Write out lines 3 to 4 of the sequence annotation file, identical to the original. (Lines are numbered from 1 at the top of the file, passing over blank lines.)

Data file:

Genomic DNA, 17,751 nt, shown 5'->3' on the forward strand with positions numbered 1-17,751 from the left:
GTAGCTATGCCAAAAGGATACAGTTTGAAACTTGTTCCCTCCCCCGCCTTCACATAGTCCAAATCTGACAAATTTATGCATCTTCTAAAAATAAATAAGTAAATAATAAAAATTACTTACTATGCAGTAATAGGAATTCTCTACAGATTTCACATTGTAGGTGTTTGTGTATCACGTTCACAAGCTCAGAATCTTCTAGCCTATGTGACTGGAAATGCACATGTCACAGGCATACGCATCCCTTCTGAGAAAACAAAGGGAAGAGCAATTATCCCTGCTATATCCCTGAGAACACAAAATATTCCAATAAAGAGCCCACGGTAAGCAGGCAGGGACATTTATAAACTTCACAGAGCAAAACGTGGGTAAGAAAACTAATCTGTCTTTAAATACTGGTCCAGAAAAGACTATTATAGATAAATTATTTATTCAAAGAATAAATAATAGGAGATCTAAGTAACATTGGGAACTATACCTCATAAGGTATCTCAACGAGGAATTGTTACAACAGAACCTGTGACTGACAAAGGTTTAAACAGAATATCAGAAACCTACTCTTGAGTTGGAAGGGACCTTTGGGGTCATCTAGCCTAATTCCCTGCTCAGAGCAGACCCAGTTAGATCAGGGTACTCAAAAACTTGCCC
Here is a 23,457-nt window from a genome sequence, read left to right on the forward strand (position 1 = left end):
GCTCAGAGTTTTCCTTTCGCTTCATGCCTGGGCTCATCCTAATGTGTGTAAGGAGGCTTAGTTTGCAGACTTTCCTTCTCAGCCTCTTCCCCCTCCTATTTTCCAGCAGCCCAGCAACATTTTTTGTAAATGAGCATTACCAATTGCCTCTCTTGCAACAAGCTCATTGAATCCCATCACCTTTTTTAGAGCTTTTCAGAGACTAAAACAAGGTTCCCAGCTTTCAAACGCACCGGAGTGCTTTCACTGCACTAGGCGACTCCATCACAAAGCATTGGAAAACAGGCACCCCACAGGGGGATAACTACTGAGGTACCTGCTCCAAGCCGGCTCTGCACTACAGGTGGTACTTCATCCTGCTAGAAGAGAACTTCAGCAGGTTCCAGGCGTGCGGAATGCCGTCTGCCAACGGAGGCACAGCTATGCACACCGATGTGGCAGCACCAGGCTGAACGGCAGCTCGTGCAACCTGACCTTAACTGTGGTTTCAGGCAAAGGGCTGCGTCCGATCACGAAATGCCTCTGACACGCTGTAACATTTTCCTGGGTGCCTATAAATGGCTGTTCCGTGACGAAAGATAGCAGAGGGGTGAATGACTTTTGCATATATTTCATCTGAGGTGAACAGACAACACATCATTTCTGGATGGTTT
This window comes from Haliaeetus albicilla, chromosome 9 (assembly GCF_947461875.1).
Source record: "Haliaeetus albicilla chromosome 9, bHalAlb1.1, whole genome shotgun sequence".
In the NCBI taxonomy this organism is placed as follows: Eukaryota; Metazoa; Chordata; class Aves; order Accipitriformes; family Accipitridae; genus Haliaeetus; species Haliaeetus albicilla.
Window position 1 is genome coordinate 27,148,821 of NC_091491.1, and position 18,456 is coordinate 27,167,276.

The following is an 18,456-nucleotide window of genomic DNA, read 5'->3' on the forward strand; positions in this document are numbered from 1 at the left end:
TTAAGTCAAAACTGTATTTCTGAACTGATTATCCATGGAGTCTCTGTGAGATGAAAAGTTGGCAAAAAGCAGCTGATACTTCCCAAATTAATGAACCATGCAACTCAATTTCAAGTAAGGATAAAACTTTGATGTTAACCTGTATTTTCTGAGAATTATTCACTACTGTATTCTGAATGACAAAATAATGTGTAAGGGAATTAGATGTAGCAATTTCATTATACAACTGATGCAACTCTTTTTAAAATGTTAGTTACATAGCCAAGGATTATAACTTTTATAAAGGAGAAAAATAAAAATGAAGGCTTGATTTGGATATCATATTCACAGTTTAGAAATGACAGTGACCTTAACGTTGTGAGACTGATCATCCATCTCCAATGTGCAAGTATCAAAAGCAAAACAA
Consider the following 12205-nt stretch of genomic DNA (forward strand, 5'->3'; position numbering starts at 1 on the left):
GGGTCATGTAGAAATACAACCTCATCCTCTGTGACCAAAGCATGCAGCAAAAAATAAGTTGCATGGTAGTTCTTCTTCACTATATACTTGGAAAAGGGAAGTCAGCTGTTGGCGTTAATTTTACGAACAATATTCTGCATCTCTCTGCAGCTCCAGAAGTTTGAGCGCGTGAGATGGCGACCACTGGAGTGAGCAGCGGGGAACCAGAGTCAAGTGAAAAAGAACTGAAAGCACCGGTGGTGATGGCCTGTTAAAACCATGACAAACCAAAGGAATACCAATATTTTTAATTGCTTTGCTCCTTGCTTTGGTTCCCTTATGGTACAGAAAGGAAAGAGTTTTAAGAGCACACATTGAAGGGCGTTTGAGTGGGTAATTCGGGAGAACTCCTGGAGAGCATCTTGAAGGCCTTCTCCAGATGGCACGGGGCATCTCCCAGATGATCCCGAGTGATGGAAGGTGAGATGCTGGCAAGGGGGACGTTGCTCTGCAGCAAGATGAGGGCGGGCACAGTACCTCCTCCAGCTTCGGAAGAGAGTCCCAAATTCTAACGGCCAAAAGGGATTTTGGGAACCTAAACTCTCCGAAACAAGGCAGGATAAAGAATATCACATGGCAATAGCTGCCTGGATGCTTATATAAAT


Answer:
Here is a 23,457-nt window from a genome sequence, read left to right on the forward strand (position 1 = left end):
GCTCAGAGTTTTCCTTTCGCTTCATGCCTGGGCTCATCCTAATGTGTGTAAGGAGGCTTAGTTTGCAGACTTTCCTTCTCAGCCTCTTCCCCCTCCTATTTTCCAGCAGCCCAGCAACATTTTTTGTAAATGAGCATTACCAATTGCCTCTCTTGCAACAAGCTCATTGAATCCCATCACCTTTTTTAGAGCTTTTCAGAGACTAAAACAAGGTTCCCAGCTTTCAAACGCACCGGAGTGCTTTCACTGCACTAGGCGACTCCATCACAAAGCATTGGAAAACAGGCACCCCACAGGGGGATAACTACTGAGGTACCTGCTCCAAGCCGGCTCTGCACTACAGGTGGTACTTCATCCTGCTAGAAGAGAACTTCAGCAGGTTCCAGGCGTGCGGAATGCCGTCTGCCAACGGAGGCACAGCTATGCACACCGATGTGGCAGCACCAGGCTGAACGGCAGCTCGTGCAACCTGACCTTAACTGTGGTTTCAGGCAAAGGGCTGCGTCCGATCACGAAATGCCTCTGACACGCTGTAACATTTTCCTGGGTGCCTATAAATGGCTGTTCCGTGACGAAAGATAGCAGAGGGGTGAATGACTTTTGCATATATTTCATCTGAGGTGAACAGACAACACATCATTTCTGGATGGTTT